Columbian Exchange Research Paper

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The early exchanges of life forms between Europe and America, which began in earnest with the voyage of Christopher Columbus in 1492, included disease germs, weeds, and vermin as well as medicines, crops, and domesticated animals. The effects were far-reaching for species that had developed in relative isolation on different continents of the Old and New Worlds.

Two hundred million years ago the continents of Earth were massed together contiguously. There was maximum opportunity for terrestrial species to migrate and therefore a higher degree of biotic uniformity than later. Then the continents split, drifted away from each other, and thereafter each continent’s species evolved independently. North America and Asia reconnected several times in the far north and so share many species, but there are many contrasts between the two; the Old World, for example, has such native species as nightingales and cobras, which the New World does not share, while the New World has hummingbirds and rattlesnakes, not present in the Old World. Contrasts between South America and the Old World are especially dramatic; in the former one finds nose-waggling tapirs, whereas in the latter one finds nose-waggling elephants.

Old and New Worlds: People, Crops, Animals

Ten thousand years ago the most recent ice age ended, the continental glaciers melted, and sea levels rose, dividing the Old and New Worlds once again. Before that a number of species had passed between the two, the most influential of which was the Old World anthropoid Homo sapiens. Thereafter the peoples of the Old World and the Americas evolved separately. The genetic differences that resulted were minor, but the cultural differences were major because the two peoples took different paths in exploiting their different environments.

Both invented agriculture—that is, the domestication of crops and of livestock—but two very different systems of agriculture. The Native Americans probably arrived from Asia with the dog and were therefore familiar with the concept of tame animals, but domesticated few creatures in America, possibly because there were few suitable. Those they domesticated included the llama and alpaca, the guinea pig, and several species of fowl. The Native Americans excelled as farmers, developing one-third or so of all of today’s most important food crops: maize, beans of several kinds, the white and sweet potatoes, manioc (cassava), squashes and pumpkins, peanuts, papayas, guavas, avocados, pineapples, tomatoes, chilies, sunflower seeds, and others.

Not surprisingly, Old World indigenes, of whom there were many more than Native Americans and who lived in a wider expanse of land and participated in a greater variety of ecosystems, domesticated more kinds of animals and plants. Horses, donkeys, cattle, pigs, sheep, goats, chickens (today’s protagonists of our barnyards and meadows and our chief sources of meat, milk, leather, and animal fiber) are all Old World in origin. The same is true of wheat, barley, rye, oats, rice, peas, turnips, sugarcane, onions, lettuce, olives, bananas, peaches, pears, and many other stock items of our diets today.

Separation of the Old and New Worlds: Disease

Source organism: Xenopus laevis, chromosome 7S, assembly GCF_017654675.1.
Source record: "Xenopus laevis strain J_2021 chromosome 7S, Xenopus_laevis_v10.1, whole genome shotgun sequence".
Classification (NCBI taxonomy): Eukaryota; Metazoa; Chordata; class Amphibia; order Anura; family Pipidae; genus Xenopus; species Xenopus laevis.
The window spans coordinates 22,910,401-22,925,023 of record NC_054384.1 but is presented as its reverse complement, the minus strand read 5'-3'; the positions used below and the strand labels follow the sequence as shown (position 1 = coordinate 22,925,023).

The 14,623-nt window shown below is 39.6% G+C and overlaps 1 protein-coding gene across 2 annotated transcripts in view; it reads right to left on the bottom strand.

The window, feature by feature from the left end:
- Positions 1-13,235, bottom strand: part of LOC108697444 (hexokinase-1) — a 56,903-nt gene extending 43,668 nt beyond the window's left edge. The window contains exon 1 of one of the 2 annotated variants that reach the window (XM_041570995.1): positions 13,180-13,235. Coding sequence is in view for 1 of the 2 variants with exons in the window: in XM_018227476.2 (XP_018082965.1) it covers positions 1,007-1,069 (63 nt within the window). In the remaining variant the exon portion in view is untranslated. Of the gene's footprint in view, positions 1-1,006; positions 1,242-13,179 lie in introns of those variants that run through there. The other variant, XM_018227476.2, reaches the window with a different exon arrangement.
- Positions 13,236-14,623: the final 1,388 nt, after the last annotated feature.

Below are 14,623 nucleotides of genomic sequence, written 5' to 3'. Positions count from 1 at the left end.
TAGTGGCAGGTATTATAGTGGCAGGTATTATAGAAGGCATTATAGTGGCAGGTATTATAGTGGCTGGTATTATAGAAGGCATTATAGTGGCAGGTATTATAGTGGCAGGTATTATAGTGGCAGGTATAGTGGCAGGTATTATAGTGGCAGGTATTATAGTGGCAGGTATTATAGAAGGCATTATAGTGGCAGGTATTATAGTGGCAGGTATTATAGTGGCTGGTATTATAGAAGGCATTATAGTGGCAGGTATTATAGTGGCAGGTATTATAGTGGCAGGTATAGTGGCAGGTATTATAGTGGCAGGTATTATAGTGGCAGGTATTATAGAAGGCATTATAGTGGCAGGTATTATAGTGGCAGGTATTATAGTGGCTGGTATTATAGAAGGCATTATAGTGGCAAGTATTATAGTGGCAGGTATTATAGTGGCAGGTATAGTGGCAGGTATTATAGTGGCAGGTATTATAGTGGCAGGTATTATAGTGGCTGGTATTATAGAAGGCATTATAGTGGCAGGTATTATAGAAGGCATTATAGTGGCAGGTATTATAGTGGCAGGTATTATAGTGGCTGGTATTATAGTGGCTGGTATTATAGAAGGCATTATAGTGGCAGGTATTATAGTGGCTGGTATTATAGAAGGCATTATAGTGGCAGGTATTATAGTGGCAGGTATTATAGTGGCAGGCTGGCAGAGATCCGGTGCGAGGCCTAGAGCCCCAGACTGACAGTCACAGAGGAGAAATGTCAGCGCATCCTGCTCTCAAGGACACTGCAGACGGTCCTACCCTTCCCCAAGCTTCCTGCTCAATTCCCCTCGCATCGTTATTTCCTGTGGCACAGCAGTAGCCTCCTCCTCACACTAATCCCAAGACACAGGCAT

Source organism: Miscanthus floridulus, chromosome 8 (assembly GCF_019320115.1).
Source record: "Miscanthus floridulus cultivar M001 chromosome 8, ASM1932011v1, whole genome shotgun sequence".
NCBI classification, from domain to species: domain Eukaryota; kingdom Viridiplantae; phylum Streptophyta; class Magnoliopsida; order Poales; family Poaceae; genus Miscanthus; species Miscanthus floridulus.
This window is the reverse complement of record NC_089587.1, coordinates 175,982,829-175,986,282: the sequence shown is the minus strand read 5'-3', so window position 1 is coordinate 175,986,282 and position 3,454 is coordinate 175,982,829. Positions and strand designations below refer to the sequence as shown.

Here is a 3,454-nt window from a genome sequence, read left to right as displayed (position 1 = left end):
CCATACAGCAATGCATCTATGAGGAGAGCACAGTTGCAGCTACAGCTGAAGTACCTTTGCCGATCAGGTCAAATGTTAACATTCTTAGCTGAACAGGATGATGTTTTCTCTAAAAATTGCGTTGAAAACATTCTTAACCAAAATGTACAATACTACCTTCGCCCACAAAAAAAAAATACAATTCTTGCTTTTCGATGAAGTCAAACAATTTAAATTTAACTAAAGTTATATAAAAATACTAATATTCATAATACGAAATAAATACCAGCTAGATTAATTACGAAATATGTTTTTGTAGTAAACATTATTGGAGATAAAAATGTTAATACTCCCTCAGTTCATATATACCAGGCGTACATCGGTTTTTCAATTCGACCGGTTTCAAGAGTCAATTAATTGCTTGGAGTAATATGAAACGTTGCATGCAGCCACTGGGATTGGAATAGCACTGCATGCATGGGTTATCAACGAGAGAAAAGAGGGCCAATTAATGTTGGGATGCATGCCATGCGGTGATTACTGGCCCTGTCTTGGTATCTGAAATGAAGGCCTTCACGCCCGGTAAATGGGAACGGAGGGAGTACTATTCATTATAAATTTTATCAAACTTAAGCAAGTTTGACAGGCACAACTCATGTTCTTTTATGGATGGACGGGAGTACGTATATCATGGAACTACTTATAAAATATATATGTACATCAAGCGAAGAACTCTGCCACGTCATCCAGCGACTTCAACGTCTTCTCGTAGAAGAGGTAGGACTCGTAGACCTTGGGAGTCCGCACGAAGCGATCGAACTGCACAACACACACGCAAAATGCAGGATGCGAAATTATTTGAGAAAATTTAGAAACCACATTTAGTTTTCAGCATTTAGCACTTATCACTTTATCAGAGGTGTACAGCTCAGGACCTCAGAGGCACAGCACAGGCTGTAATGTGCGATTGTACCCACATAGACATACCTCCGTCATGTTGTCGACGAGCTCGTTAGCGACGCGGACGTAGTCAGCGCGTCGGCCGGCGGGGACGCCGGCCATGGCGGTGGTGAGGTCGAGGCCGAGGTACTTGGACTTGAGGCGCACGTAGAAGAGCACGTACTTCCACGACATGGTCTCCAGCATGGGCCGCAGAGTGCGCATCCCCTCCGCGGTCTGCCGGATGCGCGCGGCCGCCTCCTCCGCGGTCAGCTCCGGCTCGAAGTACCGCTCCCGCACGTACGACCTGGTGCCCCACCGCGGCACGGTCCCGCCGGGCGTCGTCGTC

The Old World outdid the New as a source of infectious diseases, too. The greater number of people in more varied ecosystems were bound to have a greater variety of diseases, especially because they lived in close contact with their livestock. The intermixing of Old World humans across Eurasia and Africa, and their propinquity with their animals, produced many of the historically most significant diseases. An undoubtedly incomplete list includes smallpox, measles, influenza, malaria, yellow fever, and typhus. Pre-Columbian Amerindians had tuberculosis and treponematosis (having probably brought the latter with them from the Old World) and cultivated, unintentionally, new infections in America, including Chagas Disease, but their indigenous diseases were few and mild compared with those native to the Old World. (Syphilis is often nominated as a distinctively American infection, but that is debatable.)

When Christopher Columbus brought the Old and New Worlds together in 1492, he unleashed the organisms of each on the other. The most spectacular early result of the intermixing was the traumatic spread of Eastern Hemisphere infections among the Native Americans. The European conquest of the Americas was not so much a matter of brutality, though there was plenty of that, as of imported diseases. Smallpox figures significantly in the Spanish conquests of Mexico and Peru, and again and again throughout the Americas. The Native American population fell by as much, claim highly respected demographic historians, as 90 percent before beginning recovery.

On the other hand, Old World plants and animals immensely increased the capacity of America to support in time large human populations. Horses, pigs, and cattle, for instance, went feral from Florida to the Argentine pampa and within a century had propagated into the millions. Old World livestock revolutionized human life and whole ecosystems in the Americas. Meat had been a rare item in the diets of the vast peasantries of the advanced Amerindian societies. After the Columbian Exchange it became common in many regions and in the others, if not common, at least more available than before.

There had been no beasts of burden in the Americas except the dog and the llama. The pyramids and other monuments of the high American civilizations were raised by human muscle. If the burro had been the only domesticated animal brought to Mexico by the invaders, it alone would have revolutionized indigenous societies there.

The impact of the horse on Native American societies was particularly spectacular. Many Amerindians who had been strictly pedestrian became equestrian. From approximately 1750 to 1800, the native peoples of North America’s Great Plains (Blackfoot, Sioux, Cheyenne, Comanche, Pawnee, and others) and of South America’s pampas (Pehuenches, Puelches, Tehuelches, Ranqueles, and others), all took to the horse.

Old World crops did not at first advance in the New World as rapidly as Old World livestock—they were, after all, not mobile—but also because most of them were temperate-zone plants not suited to Europe’s earliest American colonies, which were all in the tropics. But European colonists adjusted, imported suitable species such as sugarcane, for instance, and suitable varieties of homeland crops, and sowed them where the soils and climates were similar to those at home. They discovered that wheat prospered in the Mexican high country, for example. Olive trees and grapes for wine did well in Peru. Within a century of Columbus most of the Old World’s important crops were growing in America.